‘It could’ve been avoided:’ Mother of young drug overdose victim recalls lack of help available

On Overdose Awareness Day, families are remembering their loved ones lost to addiction and advocating for change. Faiza Amin with one mother’s desperate attempts to save her son, and the help she says was not there.

By Faiza Amin and Meredith Bond

On International Overdose Awareness Day, one Ontario mother who lost her son to an overdose is encouraging community services and health officials to do more to prevent drug poisoning deaths.

Tammy Gould lost her son Marcus William Mason Gould when he was just 17 years old to a drug overdose in 2020.

Gould tells CityNews that carfentanil, an opioid 100 times stronger than fentanyl, was detected in his system.

When COVID-19 hit, life and football opportunities faded for the high schooler, who had been diagnosed with ADHD and Asperger’s Syndrome while facing mental health issues.

“He was just lost mentally, physically,” said Gould, admitting that they struggled to find help for Marcus in the months preceding his death.

The teen had stopped coming back to their home in Grafton, and street drugs became easily accessible to him.

Children’s Aid Society got involved because he was under 18. He also had repeated interactions with police from when he was spending time in the nearby town of Coburg, where Marcus had been going to school. On one occasion, Gould recalled an interaction between officers and Marcus, who was with a friend.

“[The officer] said that he was, they both, seemed to be in a state of psychosis – [at] 17 years old,” remembered Gould. “And he said to Children’s Aid that Marcus will fall prey to the street… and he didn’t take him in.”

Marcus passed away in July.

“I got a call saying to go to the hospital. He was dead on the table,” said Gould. “When I walked into the room, they were pumping on him… and they never called to say, your boys on the street. How can we help you bring him back.”

She asked for both the Children’s Aid Society and the police to review and investigate how they handled her son’s case, but she tells CityNews not much came out of that request.

Angie Hamilton, the Executive Director of Families for Addiction Recovery (FAR), tells CityNews that acute drug toxicity is the current number one cause of death for youth in Ontario aged 15 to 24.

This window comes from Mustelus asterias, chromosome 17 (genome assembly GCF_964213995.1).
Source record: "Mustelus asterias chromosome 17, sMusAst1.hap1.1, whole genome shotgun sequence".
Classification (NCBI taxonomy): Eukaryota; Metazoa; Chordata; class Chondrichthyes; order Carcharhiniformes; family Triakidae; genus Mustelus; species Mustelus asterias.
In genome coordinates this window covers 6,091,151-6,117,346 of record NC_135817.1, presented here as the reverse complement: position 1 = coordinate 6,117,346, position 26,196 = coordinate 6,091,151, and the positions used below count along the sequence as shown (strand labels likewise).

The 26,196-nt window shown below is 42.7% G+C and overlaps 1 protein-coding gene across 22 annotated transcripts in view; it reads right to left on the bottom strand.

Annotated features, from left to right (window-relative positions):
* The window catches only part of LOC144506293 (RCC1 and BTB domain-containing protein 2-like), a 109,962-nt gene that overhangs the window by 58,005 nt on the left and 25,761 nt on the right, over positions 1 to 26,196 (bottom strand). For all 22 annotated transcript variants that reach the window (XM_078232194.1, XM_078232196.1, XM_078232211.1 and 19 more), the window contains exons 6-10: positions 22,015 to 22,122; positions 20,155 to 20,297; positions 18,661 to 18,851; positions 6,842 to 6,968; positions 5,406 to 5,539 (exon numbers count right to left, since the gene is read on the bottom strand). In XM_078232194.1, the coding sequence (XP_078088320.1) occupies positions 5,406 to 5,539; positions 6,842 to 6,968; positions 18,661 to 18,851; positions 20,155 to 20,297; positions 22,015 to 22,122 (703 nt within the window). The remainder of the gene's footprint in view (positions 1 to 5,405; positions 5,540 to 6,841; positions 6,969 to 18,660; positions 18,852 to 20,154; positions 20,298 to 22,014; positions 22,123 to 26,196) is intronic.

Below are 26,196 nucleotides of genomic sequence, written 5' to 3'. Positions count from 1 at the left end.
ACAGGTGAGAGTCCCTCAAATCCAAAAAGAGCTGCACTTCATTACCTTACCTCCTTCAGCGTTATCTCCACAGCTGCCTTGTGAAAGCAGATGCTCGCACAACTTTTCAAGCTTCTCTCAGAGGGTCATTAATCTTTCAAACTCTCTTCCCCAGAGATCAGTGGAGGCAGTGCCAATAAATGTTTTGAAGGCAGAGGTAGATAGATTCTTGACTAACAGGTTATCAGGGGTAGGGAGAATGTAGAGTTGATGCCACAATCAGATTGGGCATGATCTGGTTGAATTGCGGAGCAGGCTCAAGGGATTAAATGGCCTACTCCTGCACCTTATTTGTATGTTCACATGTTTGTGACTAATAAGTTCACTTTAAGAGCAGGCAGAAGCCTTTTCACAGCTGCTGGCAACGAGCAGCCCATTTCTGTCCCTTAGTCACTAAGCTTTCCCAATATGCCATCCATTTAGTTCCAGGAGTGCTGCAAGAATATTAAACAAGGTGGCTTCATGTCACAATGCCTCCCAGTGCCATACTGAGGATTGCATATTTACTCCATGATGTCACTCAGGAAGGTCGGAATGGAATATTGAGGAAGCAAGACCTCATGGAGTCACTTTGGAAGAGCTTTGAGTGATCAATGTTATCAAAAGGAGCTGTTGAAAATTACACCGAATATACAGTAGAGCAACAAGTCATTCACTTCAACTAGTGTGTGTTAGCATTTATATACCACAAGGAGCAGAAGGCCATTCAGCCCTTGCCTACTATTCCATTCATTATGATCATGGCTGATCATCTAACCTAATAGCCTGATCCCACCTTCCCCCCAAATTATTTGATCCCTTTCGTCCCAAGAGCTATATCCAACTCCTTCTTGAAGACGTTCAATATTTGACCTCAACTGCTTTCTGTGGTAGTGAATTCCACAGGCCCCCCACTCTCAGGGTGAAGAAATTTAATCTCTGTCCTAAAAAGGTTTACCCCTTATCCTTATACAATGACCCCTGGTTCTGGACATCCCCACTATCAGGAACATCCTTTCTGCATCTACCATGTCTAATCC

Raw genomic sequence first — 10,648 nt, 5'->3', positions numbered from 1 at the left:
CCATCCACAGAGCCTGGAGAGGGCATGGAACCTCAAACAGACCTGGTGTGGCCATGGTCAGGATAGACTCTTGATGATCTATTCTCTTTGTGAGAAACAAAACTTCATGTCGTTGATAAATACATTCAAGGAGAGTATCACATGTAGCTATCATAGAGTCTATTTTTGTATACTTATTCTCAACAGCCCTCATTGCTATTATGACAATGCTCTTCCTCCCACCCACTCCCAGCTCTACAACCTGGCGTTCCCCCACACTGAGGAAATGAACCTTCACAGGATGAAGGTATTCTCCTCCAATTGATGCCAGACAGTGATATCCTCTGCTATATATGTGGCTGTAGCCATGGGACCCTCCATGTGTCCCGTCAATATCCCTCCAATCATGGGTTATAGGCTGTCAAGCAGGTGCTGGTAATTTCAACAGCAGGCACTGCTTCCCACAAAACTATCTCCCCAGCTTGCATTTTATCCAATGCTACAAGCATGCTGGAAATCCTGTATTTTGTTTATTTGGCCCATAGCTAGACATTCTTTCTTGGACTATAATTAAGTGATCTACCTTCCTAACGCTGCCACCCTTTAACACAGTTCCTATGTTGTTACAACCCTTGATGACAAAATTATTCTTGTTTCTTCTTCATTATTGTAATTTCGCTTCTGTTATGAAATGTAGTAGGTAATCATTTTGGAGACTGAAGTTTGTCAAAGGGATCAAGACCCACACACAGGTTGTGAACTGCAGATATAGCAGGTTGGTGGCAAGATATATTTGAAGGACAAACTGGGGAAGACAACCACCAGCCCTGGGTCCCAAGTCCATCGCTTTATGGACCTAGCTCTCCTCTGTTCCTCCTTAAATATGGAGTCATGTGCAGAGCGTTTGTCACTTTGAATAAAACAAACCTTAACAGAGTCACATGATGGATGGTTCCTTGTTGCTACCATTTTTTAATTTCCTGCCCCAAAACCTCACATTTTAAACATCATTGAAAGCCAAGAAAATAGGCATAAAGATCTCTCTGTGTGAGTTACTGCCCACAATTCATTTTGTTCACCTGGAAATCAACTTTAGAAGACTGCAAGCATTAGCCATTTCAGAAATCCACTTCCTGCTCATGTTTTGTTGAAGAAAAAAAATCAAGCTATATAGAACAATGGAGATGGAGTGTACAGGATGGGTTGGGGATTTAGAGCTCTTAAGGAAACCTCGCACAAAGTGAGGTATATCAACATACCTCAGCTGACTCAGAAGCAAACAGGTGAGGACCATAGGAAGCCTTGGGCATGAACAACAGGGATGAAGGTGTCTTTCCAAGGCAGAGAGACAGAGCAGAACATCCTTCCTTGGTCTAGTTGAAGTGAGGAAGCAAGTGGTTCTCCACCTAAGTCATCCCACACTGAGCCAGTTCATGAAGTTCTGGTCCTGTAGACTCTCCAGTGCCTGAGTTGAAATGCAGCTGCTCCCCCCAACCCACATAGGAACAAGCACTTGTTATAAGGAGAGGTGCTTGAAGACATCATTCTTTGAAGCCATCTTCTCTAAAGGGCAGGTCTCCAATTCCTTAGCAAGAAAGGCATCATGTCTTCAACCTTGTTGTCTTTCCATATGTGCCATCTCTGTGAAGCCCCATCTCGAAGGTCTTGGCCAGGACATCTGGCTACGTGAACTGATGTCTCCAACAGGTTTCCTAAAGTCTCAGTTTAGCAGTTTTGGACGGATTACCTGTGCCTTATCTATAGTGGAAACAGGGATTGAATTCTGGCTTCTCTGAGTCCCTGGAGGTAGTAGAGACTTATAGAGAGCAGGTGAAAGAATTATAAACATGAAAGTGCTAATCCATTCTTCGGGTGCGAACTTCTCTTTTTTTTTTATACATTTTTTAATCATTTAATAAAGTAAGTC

“The kids are not all right, and as horrific as that is, that’s not the main story. The main story is that we have no urgent response to that crisis from any level of government,” said Hamilton, noting that governments are not working together or with the families of those affected by these tragedies.

“The system is causing trauma to families affected by addiction and the toxic crisis, and we need to serve an urgent response.”

Sadly, Hamilton said Gould’s story is not rare these days.

“Substance use is something that if it’s the earlier you use a substance, the greater the likelihood of becoming addicted. So its early use is a big risk factor, which I think most people don’t understand.”

She added there’s a huge lack of services available for youths who have become addicts.

“The youth have fewer services than the adults, which is incomprehensible, but I think society, in general, is sort of looked at this as something that happens to people who are bad, and therefore it’s not going to happen to children,” explained Hamilton.

“The reality is, it’s an illness, and it can happen to anybody, including pretty young adolescents.”

“I think a lack of understanding [and] stigma in society prevents us from investing in the resources to treat people and to provide harm reduction services,” she added.

The federal government said 2021 was the worst year ever for opioid-related overdoses, with 21 deaths recorded per day in Canada.

The Public Health Agency of Canada said a number of factors have contributed to the worsening drug crisis, including an increasingly toxic drug supply and a lack of accessibility to services for people who use drugs.

In the city of Toronto, there was also a spike in drug overdose deaths since the start of the COVID-19 pandemic, often referred to as the shadow pandemic. Preliminary data for 2021 found an 87 per cent increase in drug poisoning deaths from 2019, a total of 560 lives lost and the highest number of deaths in one year.

So far, in 2022, paramedics have responded to 172 fatal suspected opioid overdose calls while drug-checking services in Toronto continue to find unexpected, highly potent drugs in samples.

FAR is calling for more funding to address the drug toxicity crisis on all levels.

“We have to make sure that people, no matter where they live in Canada, have access to the medications to treat opioid use disorder and other mental health conditions, frankly. So treatment on demand, resources for treatment on demand, funding for harm reduction services, and drug policy reform.

Hamilton said, based on her personal experience with families, they were aware their kids could use dangerous drugs and prohibition of these drugs doesn’t stop that.

“That’s reality, and at some point, we must accept reality,” said Hamilton. “We have to look at the best way to protect people using these substances because they deserve our protection. And the best way to do that is to regulate the substance.”

It’s up to the government to begin regulating these substances as they do with cannabis and alcohol, Hamilton implored.

“Kudos to the federal government for decriminalizing small amounts of drugs being held for personal use in [British Columbia]. But we need that nationally and urgently.”

Currently, Vancouver and Toronto are the only other jurisdictions to request an exemption from Health Canada to legalize small amounts of drugs.

Gould said the impact on her family has been extremely difficult. “I’m big enough to hold my own, but our family is different, and it could’ve been avoided.”

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